A First Guide to PostScript


This current version is a revision over the original I published two years ago. Most of the work done so far has been on the collection of operators. I have placed them on one page (so they may be browsed more easily), and I believe I have chased and filled in all the empty links of the original document. I have also worked to bring the document more in line with new HTML features and practices.

Incidentally, if you read this document and find an error, please send me e-mail and let me know. I can't promise that I'll fix it right away, but I will at least add it to my list of things to do.

By the way, I wish to thank the many people who have written to point out errors in this document's predecessor. Many of the improvements are due to them. For those of you asking for a LaTeX version of this document, it is coming, I promise. :-)

About this Document

This is meant to be a simple introduction to programming in the PostScript page description language from Adobe. This document is not meant to be a comprehensive reference manual (although it does contain an index of some of PostScript's standard operators and a list of various errors). There are far better reference books, if this is what you need. Instead, this is meant as an easily accessible on-line tutorial. It was written with the assumption that you have some experience programming and are familiar with concepts like arrays and variables.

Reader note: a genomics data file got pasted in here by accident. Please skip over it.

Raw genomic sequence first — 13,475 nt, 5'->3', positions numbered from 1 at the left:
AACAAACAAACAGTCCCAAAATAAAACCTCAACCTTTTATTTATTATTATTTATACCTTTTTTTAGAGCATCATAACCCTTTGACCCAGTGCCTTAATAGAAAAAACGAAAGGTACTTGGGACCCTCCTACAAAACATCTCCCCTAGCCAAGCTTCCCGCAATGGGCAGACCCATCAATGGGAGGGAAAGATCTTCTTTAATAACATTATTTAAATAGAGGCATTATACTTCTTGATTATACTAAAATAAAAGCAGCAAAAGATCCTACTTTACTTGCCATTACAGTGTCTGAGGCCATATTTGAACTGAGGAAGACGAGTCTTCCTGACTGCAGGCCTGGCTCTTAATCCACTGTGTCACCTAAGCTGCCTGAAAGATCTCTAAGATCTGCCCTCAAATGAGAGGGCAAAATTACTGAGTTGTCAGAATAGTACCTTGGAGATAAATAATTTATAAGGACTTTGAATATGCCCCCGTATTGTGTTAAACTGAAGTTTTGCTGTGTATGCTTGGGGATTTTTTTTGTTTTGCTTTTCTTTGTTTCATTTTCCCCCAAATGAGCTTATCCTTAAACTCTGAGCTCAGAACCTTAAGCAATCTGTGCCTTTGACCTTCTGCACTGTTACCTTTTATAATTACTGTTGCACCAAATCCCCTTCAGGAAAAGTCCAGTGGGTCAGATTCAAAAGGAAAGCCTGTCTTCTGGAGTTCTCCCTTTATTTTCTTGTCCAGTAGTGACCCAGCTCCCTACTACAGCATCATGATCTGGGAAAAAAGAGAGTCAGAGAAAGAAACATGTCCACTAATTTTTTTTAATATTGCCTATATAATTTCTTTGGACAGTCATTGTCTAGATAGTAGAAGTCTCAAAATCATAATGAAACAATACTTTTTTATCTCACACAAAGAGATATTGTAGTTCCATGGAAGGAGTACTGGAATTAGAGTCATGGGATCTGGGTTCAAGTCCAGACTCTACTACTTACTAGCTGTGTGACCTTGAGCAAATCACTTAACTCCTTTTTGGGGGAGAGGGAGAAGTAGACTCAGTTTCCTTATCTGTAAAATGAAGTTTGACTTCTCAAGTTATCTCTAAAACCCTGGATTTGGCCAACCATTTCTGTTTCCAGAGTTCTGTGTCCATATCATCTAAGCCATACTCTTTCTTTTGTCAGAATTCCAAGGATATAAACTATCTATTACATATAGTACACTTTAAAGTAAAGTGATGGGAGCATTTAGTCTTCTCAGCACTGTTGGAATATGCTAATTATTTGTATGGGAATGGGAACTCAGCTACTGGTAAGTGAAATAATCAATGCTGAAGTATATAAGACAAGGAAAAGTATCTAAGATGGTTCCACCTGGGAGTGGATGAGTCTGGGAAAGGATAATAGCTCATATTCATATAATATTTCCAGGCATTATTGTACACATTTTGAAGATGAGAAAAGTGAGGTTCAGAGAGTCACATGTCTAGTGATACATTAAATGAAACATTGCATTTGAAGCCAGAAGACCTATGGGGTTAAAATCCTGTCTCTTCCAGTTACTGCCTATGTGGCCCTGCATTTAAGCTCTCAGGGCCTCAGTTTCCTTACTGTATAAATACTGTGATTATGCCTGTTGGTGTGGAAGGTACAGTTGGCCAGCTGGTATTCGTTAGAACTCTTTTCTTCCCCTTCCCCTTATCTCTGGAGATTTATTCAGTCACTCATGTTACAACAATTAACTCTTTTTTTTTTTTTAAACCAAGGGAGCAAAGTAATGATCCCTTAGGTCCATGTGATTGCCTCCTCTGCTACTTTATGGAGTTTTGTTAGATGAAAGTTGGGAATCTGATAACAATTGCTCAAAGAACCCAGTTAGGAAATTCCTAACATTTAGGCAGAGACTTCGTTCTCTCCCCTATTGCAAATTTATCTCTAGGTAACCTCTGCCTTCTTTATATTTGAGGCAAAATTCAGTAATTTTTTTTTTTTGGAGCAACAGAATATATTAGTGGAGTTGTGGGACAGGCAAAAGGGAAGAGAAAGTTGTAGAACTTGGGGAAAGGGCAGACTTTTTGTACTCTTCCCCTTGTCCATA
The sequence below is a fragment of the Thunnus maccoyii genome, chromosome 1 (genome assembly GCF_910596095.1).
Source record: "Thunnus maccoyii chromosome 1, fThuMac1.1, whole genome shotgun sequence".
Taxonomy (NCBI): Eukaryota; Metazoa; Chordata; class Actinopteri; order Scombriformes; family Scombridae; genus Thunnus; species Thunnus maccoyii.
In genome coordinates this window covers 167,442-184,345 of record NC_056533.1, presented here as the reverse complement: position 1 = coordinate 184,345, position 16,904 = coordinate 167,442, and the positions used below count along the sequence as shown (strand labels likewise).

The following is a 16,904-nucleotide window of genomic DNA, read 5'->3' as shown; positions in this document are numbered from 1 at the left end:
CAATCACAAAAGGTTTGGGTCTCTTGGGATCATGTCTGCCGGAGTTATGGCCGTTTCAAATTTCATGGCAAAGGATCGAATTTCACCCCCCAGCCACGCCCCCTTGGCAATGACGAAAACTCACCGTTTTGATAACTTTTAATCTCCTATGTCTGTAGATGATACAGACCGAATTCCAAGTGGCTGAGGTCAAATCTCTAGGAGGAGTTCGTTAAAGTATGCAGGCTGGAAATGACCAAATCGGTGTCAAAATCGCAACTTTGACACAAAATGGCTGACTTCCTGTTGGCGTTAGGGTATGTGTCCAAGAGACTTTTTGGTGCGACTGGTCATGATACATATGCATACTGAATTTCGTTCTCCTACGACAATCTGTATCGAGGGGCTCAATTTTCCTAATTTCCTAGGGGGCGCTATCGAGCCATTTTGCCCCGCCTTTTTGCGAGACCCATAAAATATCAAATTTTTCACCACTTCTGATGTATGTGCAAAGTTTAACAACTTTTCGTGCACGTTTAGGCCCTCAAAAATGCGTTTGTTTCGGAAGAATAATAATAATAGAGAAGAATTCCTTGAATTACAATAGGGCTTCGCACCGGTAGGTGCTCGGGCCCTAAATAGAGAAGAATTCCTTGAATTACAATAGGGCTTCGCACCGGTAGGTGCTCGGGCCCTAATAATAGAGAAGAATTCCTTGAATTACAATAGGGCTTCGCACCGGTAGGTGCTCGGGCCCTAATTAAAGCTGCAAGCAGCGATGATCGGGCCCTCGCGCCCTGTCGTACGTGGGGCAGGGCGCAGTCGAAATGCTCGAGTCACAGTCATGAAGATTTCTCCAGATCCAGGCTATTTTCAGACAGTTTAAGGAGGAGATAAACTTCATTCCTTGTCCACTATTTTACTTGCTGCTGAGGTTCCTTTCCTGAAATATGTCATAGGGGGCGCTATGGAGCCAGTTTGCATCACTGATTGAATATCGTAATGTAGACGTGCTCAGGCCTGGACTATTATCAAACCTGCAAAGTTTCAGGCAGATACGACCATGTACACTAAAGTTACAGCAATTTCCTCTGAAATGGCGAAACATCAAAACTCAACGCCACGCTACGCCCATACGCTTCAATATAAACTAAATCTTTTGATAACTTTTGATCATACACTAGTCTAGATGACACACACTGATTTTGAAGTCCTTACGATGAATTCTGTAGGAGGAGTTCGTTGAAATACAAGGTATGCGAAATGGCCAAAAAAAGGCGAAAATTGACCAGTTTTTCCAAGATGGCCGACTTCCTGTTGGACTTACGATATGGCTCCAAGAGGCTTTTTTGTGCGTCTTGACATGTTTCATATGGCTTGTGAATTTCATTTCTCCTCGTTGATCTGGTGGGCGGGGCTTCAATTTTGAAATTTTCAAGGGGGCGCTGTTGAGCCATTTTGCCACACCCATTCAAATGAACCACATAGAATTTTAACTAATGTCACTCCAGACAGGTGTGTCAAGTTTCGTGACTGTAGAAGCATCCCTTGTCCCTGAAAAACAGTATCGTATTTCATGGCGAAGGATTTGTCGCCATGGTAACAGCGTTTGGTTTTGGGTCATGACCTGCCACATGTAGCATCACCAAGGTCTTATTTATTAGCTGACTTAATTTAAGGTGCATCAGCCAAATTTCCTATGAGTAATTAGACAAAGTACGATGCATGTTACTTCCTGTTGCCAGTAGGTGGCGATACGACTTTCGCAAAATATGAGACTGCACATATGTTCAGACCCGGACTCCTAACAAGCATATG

I have created this document because I have noticed that many people on the Internet have been asking for some online document to get them started. I decided that this was a good opportunity.

Contents

Note

PostScript is a registered trademark of Adobe Systems Incorporated. The copyright to the PostScript language is also held by Adobe Systems Incorporated. Legal questions concerning these issues should be directed to them.

Disclaimer

No warranty or guarantee, either expressed or implied, is made as to the correctness of this document. The author can not be held responsible for any damages that may occur through the use of any code contained herein.

You get what you paid for.

That noted, permission to copy freely all information within this document is granted free of charge, so long as the original author is acknowledged.


eweingar@cs.indiana.edu
22 June 1995